Cara Hoffman’s debut novel, So Much Pretty, is a masterwork of suspense. While it’s not a thriller or horror story, it somehow manages to be thrilling and horrifying at the same time. The story revolves around Alice Piper, a highly intelligent, intellectually curious girl, who is brought up in the small town of Haeden, in upstate New York. Alice’s parents are probably anarchists, though the author never quite comes out and says so, but you can gather from the reading material that is available to Alice and the conversations she has with her closest friend Theo, and from her schoolwork, that this child does not quite fit in with the ordinary social structure of the town. Almost peripheral to the tale of Alice is the terrible story of Wendy White, local waitress , who disappears for nearly 6 months before her body is found on the outskirts of town.
The story is told from multiple perspectives, and multiple points in the timeline. It’s a tricky way to build suspense, because as a reader you are constantly forced to fit the stories into the timeline yourself. Chapters describing Alice’s parents’ life in New York City before Alice was born, are interleaved with Alice’s school assignments and then interview records from 15 years later.Â But Cara Hoffman has managed to use this complexity to make a carefully constructed vision of the town, a vision which the townsfolk all share and which hides the terrible reality that here is a town where a girl can go missing, and nobody seems to want to find out what has really happened to her.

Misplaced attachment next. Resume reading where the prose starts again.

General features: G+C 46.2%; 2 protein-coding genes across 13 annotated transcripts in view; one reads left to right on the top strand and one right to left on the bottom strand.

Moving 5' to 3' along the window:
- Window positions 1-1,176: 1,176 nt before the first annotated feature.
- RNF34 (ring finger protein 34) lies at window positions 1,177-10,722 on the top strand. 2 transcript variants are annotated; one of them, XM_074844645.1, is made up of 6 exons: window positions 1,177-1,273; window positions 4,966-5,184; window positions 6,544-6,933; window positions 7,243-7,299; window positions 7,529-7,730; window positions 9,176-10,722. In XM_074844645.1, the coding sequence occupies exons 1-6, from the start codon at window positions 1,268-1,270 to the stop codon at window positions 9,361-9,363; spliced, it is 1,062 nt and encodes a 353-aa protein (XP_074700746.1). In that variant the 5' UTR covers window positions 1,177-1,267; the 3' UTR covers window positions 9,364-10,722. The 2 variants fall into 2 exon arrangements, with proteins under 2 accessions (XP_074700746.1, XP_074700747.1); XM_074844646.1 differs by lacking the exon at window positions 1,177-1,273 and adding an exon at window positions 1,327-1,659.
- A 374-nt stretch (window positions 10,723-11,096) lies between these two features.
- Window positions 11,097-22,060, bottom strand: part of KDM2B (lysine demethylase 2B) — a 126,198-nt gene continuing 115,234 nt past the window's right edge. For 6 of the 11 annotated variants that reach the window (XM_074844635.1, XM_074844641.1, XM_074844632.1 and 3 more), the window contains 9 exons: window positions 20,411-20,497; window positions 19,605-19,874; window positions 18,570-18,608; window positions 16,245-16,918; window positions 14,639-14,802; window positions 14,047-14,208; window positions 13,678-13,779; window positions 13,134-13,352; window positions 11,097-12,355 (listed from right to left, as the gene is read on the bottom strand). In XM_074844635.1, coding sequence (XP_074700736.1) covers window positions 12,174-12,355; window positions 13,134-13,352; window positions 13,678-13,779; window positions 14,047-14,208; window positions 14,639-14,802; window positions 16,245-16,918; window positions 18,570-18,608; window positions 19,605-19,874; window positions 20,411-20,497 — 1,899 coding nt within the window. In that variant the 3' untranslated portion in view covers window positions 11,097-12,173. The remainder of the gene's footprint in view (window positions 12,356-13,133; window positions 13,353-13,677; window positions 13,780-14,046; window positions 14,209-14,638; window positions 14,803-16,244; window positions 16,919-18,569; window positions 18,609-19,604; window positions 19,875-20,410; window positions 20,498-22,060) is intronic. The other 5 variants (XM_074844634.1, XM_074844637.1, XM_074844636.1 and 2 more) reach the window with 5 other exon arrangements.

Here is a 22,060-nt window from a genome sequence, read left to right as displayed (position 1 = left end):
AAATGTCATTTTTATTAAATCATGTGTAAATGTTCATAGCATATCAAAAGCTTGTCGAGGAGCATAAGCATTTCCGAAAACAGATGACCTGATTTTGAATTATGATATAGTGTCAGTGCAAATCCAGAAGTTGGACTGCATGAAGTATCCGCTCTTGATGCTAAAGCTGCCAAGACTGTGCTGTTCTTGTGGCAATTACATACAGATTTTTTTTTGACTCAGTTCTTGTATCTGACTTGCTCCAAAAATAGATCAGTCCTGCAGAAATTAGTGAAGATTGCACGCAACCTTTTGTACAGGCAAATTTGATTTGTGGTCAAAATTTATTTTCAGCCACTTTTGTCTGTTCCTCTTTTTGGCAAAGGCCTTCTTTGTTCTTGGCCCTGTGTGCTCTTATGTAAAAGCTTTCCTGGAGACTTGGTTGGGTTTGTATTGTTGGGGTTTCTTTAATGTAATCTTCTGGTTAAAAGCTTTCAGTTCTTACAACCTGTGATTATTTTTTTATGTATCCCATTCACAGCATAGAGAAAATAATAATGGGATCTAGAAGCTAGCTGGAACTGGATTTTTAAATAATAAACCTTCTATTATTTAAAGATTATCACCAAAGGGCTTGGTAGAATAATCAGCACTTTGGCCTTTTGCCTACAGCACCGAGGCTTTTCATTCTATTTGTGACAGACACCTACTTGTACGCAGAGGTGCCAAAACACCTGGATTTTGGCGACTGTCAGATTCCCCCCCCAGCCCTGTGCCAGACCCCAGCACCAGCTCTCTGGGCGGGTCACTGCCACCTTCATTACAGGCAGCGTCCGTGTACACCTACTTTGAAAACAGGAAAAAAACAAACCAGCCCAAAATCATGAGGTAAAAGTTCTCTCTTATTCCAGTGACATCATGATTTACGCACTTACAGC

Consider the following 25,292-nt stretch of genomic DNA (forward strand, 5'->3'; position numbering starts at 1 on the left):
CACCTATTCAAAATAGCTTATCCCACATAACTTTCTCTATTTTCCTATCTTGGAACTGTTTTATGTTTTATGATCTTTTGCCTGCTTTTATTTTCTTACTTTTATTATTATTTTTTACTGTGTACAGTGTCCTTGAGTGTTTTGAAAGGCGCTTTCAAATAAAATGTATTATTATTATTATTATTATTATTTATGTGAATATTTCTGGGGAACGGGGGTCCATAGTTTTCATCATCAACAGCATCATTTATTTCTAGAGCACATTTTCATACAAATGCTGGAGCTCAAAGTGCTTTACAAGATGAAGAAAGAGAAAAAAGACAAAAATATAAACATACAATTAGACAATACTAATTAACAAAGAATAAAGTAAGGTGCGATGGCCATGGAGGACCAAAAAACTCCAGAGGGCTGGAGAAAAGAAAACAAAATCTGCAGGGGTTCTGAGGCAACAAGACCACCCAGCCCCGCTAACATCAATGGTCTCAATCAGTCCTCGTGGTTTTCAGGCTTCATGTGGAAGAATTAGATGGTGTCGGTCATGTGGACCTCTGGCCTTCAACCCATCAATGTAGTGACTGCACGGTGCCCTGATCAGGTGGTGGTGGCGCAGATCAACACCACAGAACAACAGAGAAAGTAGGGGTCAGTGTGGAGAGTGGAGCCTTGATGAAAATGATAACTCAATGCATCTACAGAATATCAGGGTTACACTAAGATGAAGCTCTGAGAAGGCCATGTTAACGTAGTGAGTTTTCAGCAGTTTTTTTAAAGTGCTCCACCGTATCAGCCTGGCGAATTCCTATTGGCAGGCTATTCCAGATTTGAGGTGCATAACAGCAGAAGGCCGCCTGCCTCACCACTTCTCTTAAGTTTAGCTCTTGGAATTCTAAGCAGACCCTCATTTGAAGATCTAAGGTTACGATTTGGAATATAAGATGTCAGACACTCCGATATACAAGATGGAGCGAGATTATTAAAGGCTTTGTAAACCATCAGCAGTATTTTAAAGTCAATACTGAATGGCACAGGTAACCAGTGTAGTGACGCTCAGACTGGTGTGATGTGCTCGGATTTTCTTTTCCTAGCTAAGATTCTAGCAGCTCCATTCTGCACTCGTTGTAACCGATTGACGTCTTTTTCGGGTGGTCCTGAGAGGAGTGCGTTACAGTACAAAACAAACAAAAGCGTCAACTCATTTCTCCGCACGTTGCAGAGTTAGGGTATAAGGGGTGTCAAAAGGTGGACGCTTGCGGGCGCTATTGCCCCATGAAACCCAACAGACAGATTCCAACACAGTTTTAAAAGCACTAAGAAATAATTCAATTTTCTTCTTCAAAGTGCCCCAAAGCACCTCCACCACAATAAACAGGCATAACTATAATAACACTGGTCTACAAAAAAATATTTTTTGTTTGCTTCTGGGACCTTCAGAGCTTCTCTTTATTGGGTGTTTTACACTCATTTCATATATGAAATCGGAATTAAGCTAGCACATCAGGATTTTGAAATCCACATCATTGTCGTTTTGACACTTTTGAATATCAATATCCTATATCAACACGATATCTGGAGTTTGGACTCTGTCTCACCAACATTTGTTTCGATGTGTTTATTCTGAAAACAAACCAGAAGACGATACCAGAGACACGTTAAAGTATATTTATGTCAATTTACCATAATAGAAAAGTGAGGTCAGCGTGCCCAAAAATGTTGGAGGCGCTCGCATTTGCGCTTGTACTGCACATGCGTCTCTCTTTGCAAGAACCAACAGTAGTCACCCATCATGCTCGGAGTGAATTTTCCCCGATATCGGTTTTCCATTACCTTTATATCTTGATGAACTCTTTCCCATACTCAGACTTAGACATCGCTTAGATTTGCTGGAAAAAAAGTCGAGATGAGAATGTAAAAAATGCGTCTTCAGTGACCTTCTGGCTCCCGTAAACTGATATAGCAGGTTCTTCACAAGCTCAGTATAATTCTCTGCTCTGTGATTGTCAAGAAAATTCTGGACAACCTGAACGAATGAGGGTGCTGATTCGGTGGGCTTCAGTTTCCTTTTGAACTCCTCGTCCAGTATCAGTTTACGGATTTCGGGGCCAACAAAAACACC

When Wendy’s body is found, the evidence is mishandled and the coroner doesn’t turn up, so the town’s reporter Stacy Flynn, herself an outsider, feels compelled to dig around a little deeper. What she finds just doesn’t add up and she is frustrated by the town’s seemingly deliberate blindness to the facts. She has her suspicions, but it is Alice who brings it to a head and to a shocking conclusion. When Stacy finally confronts Alice she is unable to hold her to blame, because deep down she knows that Alice, with her strong moral and ethical sense, and clear understanding of the town’s own morality, has found the true answer.
At times deeply disturbing, and at others fanciful, this novel could be hard to complete – the suspense does build very slowly. Then by halfway through, you know something has happened, something with Alice at the centre, and now you need to know what that is. You never need to ask why Alice did what she did – it’s clear from her background that she really had no choice. Which brings me back to saying that this story, a mystery, suspenseful drama, is both a thriller and horror story without really being either.
Available now: Random House RRP$32.95